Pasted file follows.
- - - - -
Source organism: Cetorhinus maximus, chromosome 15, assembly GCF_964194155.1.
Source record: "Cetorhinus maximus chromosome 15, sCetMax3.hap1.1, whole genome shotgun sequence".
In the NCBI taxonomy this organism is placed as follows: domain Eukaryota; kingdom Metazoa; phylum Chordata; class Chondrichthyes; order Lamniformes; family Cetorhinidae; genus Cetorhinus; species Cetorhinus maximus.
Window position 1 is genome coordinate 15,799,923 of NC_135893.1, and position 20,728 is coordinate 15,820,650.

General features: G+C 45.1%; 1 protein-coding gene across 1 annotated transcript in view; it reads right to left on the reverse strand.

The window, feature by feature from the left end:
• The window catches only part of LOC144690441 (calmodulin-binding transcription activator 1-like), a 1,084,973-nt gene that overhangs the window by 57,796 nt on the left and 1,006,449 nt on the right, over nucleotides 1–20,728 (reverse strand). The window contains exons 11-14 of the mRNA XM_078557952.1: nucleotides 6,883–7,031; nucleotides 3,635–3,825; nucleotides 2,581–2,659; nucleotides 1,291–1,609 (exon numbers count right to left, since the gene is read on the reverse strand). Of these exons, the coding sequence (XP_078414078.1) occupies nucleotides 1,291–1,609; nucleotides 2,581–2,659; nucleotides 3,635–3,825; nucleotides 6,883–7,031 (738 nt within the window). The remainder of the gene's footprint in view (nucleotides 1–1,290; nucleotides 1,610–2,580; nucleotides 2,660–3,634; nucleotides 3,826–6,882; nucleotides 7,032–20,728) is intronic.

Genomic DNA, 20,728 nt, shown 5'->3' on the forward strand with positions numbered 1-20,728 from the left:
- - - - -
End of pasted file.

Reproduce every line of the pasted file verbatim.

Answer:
Source organism: Cetorhinus maximus, chromosome 15, assembly GCF_964194155.1.
Source record: "Cetorhinus maximus chromosome 15, sCetMax3.hap1.1, whole genome shotgun sequence".
In the NCBI taxonomy this organism is placed as follows: domain Eukaryota; kingdom Metazoa; phylum Chordata; class Chondrichthyes; order Lamniformes; family Cetorhinidae; genus Cetorhinus; species Cetorhinus maximus.
Window position 1 is genome coordinate 15,799,923 of NC_135893.1, and position 20,728 is coordinate 15,820,650.

General features: G+C 45.1%; 1 protein-coding gene across 1 annotated transcript in view; it reads right to left on the reverse strand.

The window, feature by feature from the left end:
• The window catches only part of LOC144690441 (calmodulin-binding transcription activator 1-like), a 1,084,973-nt gene that overhangs the window by 57,796 nt on the left and 1,006,449 nt on the right, over nucleotides 1–20,728 (reverse strand). The window contains exons 11-14 of the mRNA XM_078557952.1: nucleotides 6,883–7,031; nucleotides 3,635–3,825; nucleotides 2,581–2,659; nucleotides 1,291–1,609 (exon numbers count right to left, since the gene is read on the reverse strand). Of these exons, the coding sequence (XP_078414078.1) occupies nucleotides 1,291–1,609; nucleotides 2,581–2,659; nucleotides 3,635–3,825; nucleotides 6,883–7,031 (738 nt within the window). The remainder of the gene's footprint in view (nucleotides 1–1,290; nucleotides 1,610–2,580; nucleotides 2,660–3,634; nucleotides 3,826–6,882; nucleotides 7,032–20,728) is intronic.

Genomic DNA, 20,728 nt, shown 5'->3' on the forward strand with positions numbered 1-20,728 from the left: